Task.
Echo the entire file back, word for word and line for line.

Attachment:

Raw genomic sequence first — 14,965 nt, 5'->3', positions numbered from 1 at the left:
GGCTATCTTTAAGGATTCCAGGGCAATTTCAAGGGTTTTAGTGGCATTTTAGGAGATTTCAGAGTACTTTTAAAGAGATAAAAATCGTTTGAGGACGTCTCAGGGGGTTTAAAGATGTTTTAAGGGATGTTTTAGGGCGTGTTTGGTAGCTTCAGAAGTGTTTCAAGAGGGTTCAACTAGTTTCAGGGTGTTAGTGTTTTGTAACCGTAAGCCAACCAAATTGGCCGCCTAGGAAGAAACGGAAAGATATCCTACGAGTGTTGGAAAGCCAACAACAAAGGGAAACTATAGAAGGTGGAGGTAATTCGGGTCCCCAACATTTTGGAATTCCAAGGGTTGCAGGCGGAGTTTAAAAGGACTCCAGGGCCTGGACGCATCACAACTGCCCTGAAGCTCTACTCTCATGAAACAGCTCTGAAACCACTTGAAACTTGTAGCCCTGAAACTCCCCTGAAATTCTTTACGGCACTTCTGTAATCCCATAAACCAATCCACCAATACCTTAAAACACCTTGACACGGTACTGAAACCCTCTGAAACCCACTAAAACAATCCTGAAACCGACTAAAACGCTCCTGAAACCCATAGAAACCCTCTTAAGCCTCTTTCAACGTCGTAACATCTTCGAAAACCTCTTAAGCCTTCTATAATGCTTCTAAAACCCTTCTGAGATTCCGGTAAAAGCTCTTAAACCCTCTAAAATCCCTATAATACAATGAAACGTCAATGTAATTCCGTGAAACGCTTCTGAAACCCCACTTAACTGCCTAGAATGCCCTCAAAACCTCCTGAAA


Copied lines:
Raw genomic sequence first — 14,965 nt, 5'->3', positions numbered from 1 at the left:
GGCTATCTTTAAGGATTCCAGGGCAATTTCAAGGGTTTTAGTGGCATTTTAGGAGATTTCAGAGTACTTTTAAAGAGATAAAAATCGTTTGAGGACGTCTCAGGGGGTTTAAAGATGTTTTAAGGGATGTTTTAGGGCGTGTTTGGTAGCTTCAGAAGTGTTTCAAGAGGGTTCAACTAGTTTCAGGGTGTTAGTGTTTTGTAACCGTAAGCCAACCAAATTGGCCGCCTAGGAAGAAACGGAAAGATATCCTACGAGTGTTGGAAAGCCAACAACAAAGGGAAACTATAGAAGGTGGAGGTAATTCGGGTCCCCAACATTTTGGAATTCCAAGGGTTGCAGGCGGAGTTTAAAAGGACTCCAGGGCCTGGACGCATCACAACTGCCCTGAAGCTCTACTCTCATGAAACAGCTCTGAAACCACTTGAAACTTGTAGCCCTGAAACTCCCCTGAAATTCTTTACGGCACTTCTGTAATCCCATAAACCAATCCACCAATACCTTAAAACACCTTGACACGGTACTGAAACCCTCTGAAACCCACTAAAACAATCCTGAAACCGACTAAAACGCTCCTGAAACCCATAGAAACCCTCTTAAGCCTCTTTCAACGTCGTAACATCTTCGAAAACCTCTTAAGCCTTCTATAATGCTTCTAAAACCCTTCTGAGATTCCGGTAAAAGCTCTTAAACCCTCTAAAATCCCTATAATACAATGAAACGTCAATGTAATTCCGTGAAACGCTTCTGAAACCCCACTTAACTGCCTAGAATGCCCTCAAAACCTCCTGAAA